Kanban’s Change Management Principles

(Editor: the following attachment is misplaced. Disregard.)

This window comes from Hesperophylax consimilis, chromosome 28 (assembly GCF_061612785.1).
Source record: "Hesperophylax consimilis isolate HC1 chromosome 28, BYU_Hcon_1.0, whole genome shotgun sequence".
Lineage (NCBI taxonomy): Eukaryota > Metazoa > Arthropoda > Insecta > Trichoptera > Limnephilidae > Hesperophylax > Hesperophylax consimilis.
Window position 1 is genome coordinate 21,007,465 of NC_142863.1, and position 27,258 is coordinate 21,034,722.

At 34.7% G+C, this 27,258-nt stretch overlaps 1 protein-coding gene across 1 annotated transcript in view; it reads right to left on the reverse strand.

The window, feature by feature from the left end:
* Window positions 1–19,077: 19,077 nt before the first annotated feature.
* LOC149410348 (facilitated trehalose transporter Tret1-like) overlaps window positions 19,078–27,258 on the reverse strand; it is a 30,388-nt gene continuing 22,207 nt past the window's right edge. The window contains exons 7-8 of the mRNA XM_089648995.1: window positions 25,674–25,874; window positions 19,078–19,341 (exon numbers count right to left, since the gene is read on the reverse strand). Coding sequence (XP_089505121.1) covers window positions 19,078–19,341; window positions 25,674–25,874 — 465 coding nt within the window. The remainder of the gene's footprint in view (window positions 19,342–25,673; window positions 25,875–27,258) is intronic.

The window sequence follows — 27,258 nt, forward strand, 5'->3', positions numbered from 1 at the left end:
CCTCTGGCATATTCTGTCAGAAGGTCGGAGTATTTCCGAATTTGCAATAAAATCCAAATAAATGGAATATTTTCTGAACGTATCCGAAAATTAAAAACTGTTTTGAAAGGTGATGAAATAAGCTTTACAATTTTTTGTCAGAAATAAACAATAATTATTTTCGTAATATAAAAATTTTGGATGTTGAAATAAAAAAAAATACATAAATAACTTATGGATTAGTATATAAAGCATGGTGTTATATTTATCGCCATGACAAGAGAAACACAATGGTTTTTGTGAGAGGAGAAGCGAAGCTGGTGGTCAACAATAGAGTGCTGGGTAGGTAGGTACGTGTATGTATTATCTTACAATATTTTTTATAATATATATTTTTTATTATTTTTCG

Most change management is based on a model introduced by the McKinsey consulting firm. This model became prevalent in the 20th Century and has two main flavors: replace what you are doing now with a defined process, prescribed from a catalog; design a replacement process customized to the dynamics of your environment. There is a variant of the second type where the design is based off the existing process as a baseline. There are several variants of these including Value Stream Mapping from the Lean body of knowledge, and the Thinking Processes approach from the Theory of Constraints. The Kanban Method rejects all of these approaches on the basis that they typically introduce too much change all at once, and they suppose that the process designer is somehow smarter than the workforce and smart enough to understand all the complexities of the domain and the dynamics of the workflow. This approach of designing solutions or selecting them from a pattern catalog seems to have worked fairly well in deterministic domains and physical environments. The Kanban Method is based on the assumption that such an approach is problematic in complex, non-deterministic domains such as professional services, knowledge work and creative pursuits. In other words, 21st Century businesses need a 21st Century model for change management. This model should be based on evolutionary theory as it is compatible with and robust to the complexity, emergent and non-deterministic outcomes of modern work producing intangible goods.